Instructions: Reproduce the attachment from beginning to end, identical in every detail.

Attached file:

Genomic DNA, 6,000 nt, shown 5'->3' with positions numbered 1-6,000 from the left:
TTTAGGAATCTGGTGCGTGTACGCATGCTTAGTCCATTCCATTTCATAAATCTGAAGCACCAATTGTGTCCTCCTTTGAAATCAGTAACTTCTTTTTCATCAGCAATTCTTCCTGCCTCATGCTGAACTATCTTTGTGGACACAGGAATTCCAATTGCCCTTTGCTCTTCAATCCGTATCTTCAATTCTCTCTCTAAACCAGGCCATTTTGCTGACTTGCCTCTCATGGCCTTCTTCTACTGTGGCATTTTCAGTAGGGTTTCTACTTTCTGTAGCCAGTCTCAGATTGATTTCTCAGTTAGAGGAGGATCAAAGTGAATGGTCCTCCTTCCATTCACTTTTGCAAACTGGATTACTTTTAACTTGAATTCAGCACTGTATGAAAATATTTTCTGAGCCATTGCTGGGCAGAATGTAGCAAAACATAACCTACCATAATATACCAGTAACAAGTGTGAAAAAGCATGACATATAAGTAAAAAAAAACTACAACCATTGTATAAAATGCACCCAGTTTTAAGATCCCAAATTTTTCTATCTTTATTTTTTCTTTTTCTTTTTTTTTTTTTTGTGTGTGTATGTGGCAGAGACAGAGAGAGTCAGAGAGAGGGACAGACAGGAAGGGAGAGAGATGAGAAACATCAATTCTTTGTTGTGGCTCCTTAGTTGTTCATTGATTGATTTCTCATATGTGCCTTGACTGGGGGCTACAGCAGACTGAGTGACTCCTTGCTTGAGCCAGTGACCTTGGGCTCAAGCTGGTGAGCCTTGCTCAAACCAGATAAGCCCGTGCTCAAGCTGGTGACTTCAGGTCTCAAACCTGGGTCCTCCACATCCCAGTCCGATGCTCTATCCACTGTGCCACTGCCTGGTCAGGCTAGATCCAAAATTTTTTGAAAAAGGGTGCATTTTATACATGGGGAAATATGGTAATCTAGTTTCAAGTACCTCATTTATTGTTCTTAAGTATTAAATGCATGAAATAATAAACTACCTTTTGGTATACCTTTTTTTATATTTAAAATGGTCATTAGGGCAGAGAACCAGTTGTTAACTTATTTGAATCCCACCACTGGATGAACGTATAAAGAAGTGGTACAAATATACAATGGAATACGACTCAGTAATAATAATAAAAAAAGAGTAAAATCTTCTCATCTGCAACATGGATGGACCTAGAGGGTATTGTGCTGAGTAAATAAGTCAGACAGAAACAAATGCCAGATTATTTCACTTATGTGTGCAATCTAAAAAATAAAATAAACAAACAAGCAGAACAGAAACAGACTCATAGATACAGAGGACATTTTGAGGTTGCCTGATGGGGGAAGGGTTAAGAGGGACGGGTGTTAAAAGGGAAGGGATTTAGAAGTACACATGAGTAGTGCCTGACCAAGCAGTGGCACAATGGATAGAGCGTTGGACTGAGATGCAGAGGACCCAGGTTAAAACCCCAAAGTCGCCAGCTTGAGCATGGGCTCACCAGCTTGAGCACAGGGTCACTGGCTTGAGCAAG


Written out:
Genomic DNA, 6,000 nt, shown 5'->3' with positions numbered 1-6,000 from the left:
TTTAGGAATCTGGTGCGTGTACGCATGCTTAGTCCATTCCATTTCATAAATCTGAAGCACCAATTGTGTCCTCCTTTGAAATCAGTAACTTCTTTTTCATCAGCAATTCTTCCTGCCTCATGCTGAACTATCTTTGTGGACACAGGAATTCCAATTGCCCTTTGCTCTTCAATCCGTATCTTCAATTCTCTCTCTAAACCAGGCCATTTTGCTGACTTGCCTCTCATGGCCTTCTTCTACTGTGGCATTTTCAGTAGGGTTTCTACTTTCTGTAGCCAGTCTCAGATTGATTTCTCAGTTAGAGGAGGATCAAAGTGAATGGTCCTCCTTCCATTCACTTTTGCAAACTGGATTACTTTTAACTTGAATTCAGCACTGTATGAAAATATTTTCTGAGCCATTGCTGGGCAGAATGTAGCAAAACATAACCTACCATAATATACCAGTAACAAGTGTGAAAAAGCATGACATATAAGTAAAAAAAAACTACAACCATTGTATAAAATGCACCCAGTTTTAAGATCCCAAATTTTTCTATCTTTATTTTTTCTTTTTCTTTTTTTTTTTTTTGTGTGTGTATGTGGCAGAGACAGAGAGAGTCAGAGAGAGGGACAGACAGGAAGGGAGAGAGATGAGAAACATCAATTCTTTGTTGTGGCTCCTTAGTTGTTCATTGATTGATTTCTCATATGTGCCTTGACTGGGGGCTACAGCAGACTGAGTGACTCCTTGCTTGAGCCAGTGACCTTGGGCTCAAGCTGGTGAGCCTTGCTCAAACCAGATAAGCCCGTGCTCAAGCTGGTGACTTCAGGTCTCAAACCTGGGTCCTCCACATCCCAGTCCGATGCTCTATCCACTGTGCCACTGCCTGGTCAGGCTAGATCCAAAATTTTTTGAAAAAGGGTGCATTTTATACATGGGGAAATATGGTAATCTAGTTTCAAGTACCTCATTTATTGTTCTTAAGTATTAAATGCATGAAATAATAAACTACCTTTTGGTATACCTTTTTTTATATTTAAAATGGTCATTAGGGCAGAGAACCAGTTGTTAACTTATTTGAATCCCACCACTGGATGAACGTATAAAGAAGTGGTACAAATATACAATGGAATACGACTCAGTAATAATAATAAAAAAAGAGTAAAATCTTCTCATCTGCAACATGGATGGACCTAGAGGGTATTGTGCTGAGTAAATAAGTCAGACAGAAACAAATGCCAGATTATTTCACTTATGTGTGCAATCTAAAAAATAAAATAAACAAACAAGCAGAACAGAAACAGACTCATAGATACAGAGGACATTTTGAGGTTGCCTGATGGGGGAAGGGTTAAGAGGGACGGGTGTTAAAAGGGAAGGGATTTAGAAGTACACATGAGTAGTGCCTGACCAAGCAGTGGCACAATGGATAGAGCGTTGGACTGAGATGCAGAGGACCCAGGTTAAAACCCCAAAGTCGCCAGCTTGAGCATGGGCTCACCAGCTTGAGCACAGGGTCACTGGCTTGAGCAAG